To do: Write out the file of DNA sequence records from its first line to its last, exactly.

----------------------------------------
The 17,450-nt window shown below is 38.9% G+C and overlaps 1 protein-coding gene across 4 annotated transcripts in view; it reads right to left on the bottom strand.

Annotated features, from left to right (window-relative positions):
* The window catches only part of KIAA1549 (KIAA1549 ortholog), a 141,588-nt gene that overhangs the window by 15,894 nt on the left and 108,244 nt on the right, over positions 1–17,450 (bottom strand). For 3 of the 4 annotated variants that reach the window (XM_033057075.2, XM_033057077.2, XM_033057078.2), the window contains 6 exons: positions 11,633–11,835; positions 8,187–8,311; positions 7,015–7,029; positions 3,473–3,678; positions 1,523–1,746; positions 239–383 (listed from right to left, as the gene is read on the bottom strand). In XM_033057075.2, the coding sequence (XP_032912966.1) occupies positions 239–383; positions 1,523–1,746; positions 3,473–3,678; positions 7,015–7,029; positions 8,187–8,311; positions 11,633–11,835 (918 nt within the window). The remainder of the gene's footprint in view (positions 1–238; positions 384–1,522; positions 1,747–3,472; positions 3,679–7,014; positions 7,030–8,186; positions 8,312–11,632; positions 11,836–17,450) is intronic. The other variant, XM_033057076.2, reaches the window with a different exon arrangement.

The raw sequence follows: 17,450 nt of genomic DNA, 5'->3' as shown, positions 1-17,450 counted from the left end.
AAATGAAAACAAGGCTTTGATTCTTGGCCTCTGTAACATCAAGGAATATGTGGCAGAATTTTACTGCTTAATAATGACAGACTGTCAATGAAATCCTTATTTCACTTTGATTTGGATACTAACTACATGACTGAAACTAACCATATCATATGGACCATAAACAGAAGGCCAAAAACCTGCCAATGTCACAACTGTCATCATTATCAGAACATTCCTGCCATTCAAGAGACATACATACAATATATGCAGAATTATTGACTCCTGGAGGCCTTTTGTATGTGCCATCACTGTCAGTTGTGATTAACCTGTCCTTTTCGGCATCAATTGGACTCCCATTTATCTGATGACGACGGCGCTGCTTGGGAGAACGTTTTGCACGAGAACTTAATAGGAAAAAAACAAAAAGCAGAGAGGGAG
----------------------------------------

The 17,450-nt window shown below is 38.9% G+C and overlaps 1 protein-coding gene across 4 annotated transcripts in view; it reads right to left on the bottom strand.

Annotated features, from left to right (window-relative positions):
* The window catches only part of KIAA1549 (KIAA1549 ortholog), a 141,588-nt gene that overhangs the window by 15,894 nt on the left and 108,244 nt on the right, over positions 1–17,450 (bottom strand). For 3 of the 4 annotated variants that reach the window (XM_033057075.2, XM_033057077.2, XM_033057078.2), the window contains 6 exons: positions 11,633–11,835; positions 8,187–8,311; positions 7,015–7,029; positions 3,473–3,678; positions 1,523–1,746; positions 239–383 (listed from right to left, as the gene is read on the bottom strand). In XM_033057075.2, the coding sequence (XP_032912966.1) occupies positions 239–383; positions 1,523–1,746; positions 3,473–3,678; positions 7,015–7,029; positions 8,187–8,311; positions 11,633–11,835 (918 nt within the window). The remainder of the gene's footprint in view (positions 1–238; positions 384–1,522; positions 1,747–3,472; positions 3,679–7,014; positions 7,030–8,186; positions 8,312–11,632; positions 11,836–17,450) is intronic. The other variant, XM_033057076.2, reaches the window with a different exon arrangement.

The raw sequence follows: 17,450 nt of genomic DNA, 5'->3' as shown, positions 1-17,450 counted from the left end.
AAATGAAAACAAGGCTTTGATTCTTGGCCTCTGTAACATCAAGGAATATGTGGCAGAATTTTACTGCTTAATAATGACAGACTGTCAATGAAATCCTTATTTCACTTTGATTTGGATACTAACTACATGACTGAAACTAACCATATCATATGGACCATAAACAGAAGGCCAAAAACCTGCCAATGTCACAACTGTCATCATTATCAGAACATTCCTGCCATTCAAGAGACATACATACAATATATGCAGAATTATTGACTCCTGGAGGCCTTTTGTATGTGCCATCACTGTCAGTTGTGATTAACCTGTCCTTTTCGGCATCAATTGGACTCCCATTTATCTGATGACGACGGCGCTGCTTGGGAGAACGTTTTGCACGAGAACTTAATAGGAAAAAAACAAAAAGCAGAGAGGGAG